Tuesday, July 27, 2004

What better person to speak about how George W. Bush has taken advantage of the goodwill that the international community (by and large) expressed towards the U.S. after the September 11 attacks than Jimmy Carter.  Carter himself has enlisted in many ambitious endeavors that bring goodwill to the world, especially through his organization, the Carter Center, which helps to oversee elections around the world to make sure they run smoothly.  Recently, for instance, the center completed a round of oversight in Indonesia.

Former U.S. President Jimmy Carter gives a thoughtful speech about America's troubled international situation.

Well, with people as accomplished and distinguished as Carter, I sometimes like to imagine them in incredibly profane, normal situations; so this evening, after the convention, I thought to myself, do you think Jimmy Carter has ever eaten Doritos?  I think the answer to this question must be yes.  Given all of the social functions tht Carter has been to where there has been food available and he has been hungry, Doritos must have been an option at a few.  Still, he probably doesn't eat them regularly; I would be almost certain he doesn't buy them.  Even so, Jimmy Carter has to have eaten Doritos at a few points here and there.  He took on the oil crisis of the 1970s, he helped negotiate peace between Egypt and Israel, he oversees elections in nascent democracies throughout the world, and yes, I am willing to bet he has eaten a few small bags of Doritos.

Doritos, which I would bet former President Carter has eaten, perhaps for lack of a better option or perhaps to indulge on a rare occasion when the snack is available at a social function.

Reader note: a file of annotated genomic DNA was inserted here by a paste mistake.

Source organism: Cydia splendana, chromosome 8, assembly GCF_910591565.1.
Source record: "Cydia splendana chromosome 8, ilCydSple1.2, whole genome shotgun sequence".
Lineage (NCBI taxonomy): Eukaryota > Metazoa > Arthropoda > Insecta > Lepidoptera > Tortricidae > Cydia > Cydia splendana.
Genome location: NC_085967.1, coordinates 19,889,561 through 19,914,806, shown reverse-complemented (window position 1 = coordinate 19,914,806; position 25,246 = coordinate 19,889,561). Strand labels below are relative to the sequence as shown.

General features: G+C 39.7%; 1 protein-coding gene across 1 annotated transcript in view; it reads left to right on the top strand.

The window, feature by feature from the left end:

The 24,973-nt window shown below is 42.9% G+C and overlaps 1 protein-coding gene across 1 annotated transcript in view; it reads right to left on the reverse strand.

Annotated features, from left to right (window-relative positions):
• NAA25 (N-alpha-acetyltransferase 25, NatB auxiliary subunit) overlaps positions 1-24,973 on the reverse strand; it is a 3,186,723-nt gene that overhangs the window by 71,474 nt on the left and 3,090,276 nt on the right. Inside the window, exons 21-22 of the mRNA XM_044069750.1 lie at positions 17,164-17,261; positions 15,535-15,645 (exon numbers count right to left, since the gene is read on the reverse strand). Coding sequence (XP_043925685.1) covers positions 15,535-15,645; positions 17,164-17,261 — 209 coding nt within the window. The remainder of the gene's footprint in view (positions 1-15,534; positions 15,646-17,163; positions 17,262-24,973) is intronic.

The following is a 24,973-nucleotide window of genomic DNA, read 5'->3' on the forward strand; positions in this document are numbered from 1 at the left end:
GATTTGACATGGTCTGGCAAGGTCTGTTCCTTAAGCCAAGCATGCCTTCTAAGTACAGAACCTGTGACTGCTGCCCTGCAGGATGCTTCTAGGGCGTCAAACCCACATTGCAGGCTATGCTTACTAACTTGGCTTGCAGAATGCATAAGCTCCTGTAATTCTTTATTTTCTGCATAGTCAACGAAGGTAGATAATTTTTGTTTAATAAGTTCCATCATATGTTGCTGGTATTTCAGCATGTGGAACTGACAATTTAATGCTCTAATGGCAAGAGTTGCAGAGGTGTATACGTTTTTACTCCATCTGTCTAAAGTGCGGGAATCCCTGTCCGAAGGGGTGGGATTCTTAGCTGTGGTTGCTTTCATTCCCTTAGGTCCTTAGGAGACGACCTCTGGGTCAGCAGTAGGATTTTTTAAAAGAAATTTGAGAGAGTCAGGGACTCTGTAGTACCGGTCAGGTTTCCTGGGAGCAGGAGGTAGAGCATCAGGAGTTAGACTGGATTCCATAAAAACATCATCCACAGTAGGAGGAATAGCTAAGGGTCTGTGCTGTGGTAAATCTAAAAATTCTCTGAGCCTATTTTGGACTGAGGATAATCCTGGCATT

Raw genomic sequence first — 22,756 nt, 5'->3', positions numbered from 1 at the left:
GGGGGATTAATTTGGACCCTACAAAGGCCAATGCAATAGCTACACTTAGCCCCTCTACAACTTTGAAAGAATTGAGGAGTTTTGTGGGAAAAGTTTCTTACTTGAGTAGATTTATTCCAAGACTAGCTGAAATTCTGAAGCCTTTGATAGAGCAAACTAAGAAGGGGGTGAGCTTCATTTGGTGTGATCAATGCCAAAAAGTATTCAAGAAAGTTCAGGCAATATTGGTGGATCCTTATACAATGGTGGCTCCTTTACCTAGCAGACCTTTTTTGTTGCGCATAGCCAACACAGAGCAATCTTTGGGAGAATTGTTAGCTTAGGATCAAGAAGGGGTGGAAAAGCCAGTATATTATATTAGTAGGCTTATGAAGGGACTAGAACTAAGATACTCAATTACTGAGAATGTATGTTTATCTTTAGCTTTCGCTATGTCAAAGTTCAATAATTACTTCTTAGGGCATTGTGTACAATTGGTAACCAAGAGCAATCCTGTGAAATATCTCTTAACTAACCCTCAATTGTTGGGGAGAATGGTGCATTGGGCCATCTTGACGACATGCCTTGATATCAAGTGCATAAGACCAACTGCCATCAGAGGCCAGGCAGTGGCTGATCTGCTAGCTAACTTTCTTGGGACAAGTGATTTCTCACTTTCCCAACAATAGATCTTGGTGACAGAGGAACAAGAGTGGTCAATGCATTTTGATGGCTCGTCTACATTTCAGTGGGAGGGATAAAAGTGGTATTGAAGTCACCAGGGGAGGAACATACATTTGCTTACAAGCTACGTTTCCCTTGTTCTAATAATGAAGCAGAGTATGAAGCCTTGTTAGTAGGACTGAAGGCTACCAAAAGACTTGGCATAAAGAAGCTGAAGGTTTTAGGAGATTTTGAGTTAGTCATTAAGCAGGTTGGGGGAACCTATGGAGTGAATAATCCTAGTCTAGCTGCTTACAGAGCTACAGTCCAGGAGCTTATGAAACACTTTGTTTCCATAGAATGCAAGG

Also, may I just point out how cohesive the Democratic party is right now?  As someone observed earlier this week, the only thing George W. Bush repaired in his promise to be a "uniter not a divider" was the fracticiousness of the Democratic Party.  Tonight, Jimmy Carter, Hillary Clinton, and Bill Clinton spoke as the headliners (Carter was noticeably absent from the convention of 1996 where Clinton was nominated for his second term); when the only progressive/moderate/conservative Democrat who is dissenting from the ranks is Zell Miller of Georgia, this party is doing pretty well.  Still, unlike the Republican National Party's current belief that to be united, a party must think and vote in lockstep (see for instance, the vote master himself, House Majority Leader and incredibly right-leaning Tom Delay), the Democratic party has a history of productive (and yes, sometimes unproductive) debate that has helped to continuously improve the party and its responsiveness to voters.  Still, being united against beating Bush is truly the most practical option right now if any wing of the party wants to achieve its goals.

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